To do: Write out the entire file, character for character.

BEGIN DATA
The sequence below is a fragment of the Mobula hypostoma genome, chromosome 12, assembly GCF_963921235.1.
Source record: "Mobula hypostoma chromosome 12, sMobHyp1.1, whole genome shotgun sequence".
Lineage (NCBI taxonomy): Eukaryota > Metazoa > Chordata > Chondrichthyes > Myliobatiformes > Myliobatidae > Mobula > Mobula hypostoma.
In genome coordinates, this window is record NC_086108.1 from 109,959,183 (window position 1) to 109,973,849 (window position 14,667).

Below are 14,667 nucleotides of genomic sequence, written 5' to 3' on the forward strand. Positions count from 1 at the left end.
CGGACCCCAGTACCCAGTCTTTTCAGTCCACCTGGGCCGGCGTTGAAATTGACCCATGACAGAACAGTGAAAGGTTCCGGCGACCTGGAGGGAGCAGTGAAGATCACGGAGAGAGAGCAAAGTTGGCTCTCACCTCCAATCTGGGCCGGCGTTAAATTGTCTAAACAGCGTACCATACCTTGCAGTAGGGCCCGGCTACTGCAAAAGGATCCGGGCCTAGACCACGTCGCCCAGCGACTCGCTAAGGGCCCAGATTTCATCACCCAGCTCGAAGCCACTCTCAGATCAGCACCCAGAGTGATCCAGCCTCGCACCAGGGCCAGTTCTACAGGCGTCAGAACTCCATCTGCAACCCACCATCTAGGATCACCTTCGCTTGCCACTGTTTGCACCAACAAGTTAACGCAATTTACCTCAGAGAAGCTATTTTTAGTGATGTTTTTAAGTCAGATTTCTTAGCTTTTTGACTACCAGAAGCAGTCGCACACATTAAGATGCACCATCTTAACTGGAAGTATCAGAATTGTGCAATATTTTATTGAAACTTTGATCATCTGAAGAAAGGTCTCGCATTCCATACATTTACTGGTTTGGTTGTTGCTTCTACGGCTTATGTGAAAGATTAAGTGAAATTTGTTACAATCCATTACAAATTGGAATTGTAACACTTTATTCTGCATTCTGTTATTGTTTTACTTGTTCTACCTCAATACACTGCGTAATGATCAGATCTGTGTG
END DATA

The sequence below is a fragment of the Mobula hypostoma genome, chromosome 12, assembly GCF_963921235.1.
Source record: "Mobula hypostoma chromosome 12, sMobHyp1.1, whole genome shotgun sequence".
Lineage (NCBI taxonomy): Eukaryota > Metazoa > Chordata > Chondrichthyes > Myliobatiformes > Myliobatidae > Mobula > Mobula hypostoma.
In genome coordinates, this window is record NC_086108.1 from 109,959,183 (window position 1) to 109,973,849 (window position 14,667).

Below are 14,667 nucleotides of genomic sequence, written 5' to 3' on the forward strand. Positions count from 1 at the left end.
CGGACCCCAGTACCCAGTCTTTTCAGTCCACCTGGGCCGGCGTTGAAATTGACCCATGACAGAACAGTGAAAGGTTCCGGCGACCTGGAGGGAGCAGTGAAGATCACGGAGAGAGAGCAAAGTTGGCTCTCACCTCCAATCTGGGCCGGCGTTAAATTGTCTAAACAGCGTACCATACCTTGCAGTAGGGCCCGGCTACTGCAAAAGGATCCGGGCCTAGACCACGTCGCCCAGCGACTCGCTAAGGGCCCAGATTTCATCACCCAGCTCGAAGCCACTCTCAGATCAGCACCCAGAGTGATCCAGCCTCGCACCAGGGCCAGTTCTACAGGCGTCAGAACTCCATCTGCAACCCACCATCTAGGATCACCTTCGCTTGCCACTGTTTGCACCAACAAGTTAACGCAATTTACCTCAGAGAAGCTATTTTTAGTGATGTTTTTAAGTCAGATTTCTTAGCTTTTTGACTACCAGAAGCAGTCGCACACATTAAGATGCACCATCTTAACTGGAAGTATCAGAATTGTGCAATATTTTATTGAAACTTTGATCATCTGAAGAAAGGTCTCGCATTCCATACATTTACTGGTTTGGTTGTTGCTTCTACGGCTTATGTGAAAGATTAAGTGAAATTTGTTACAATCCATTACAAATTGGAATTGTAACACTTTATTCTGCATTCTGTTATTGTTTTACTTGTTCTACCTCAATACACTGCGTAATGATCAGATCTGTGTG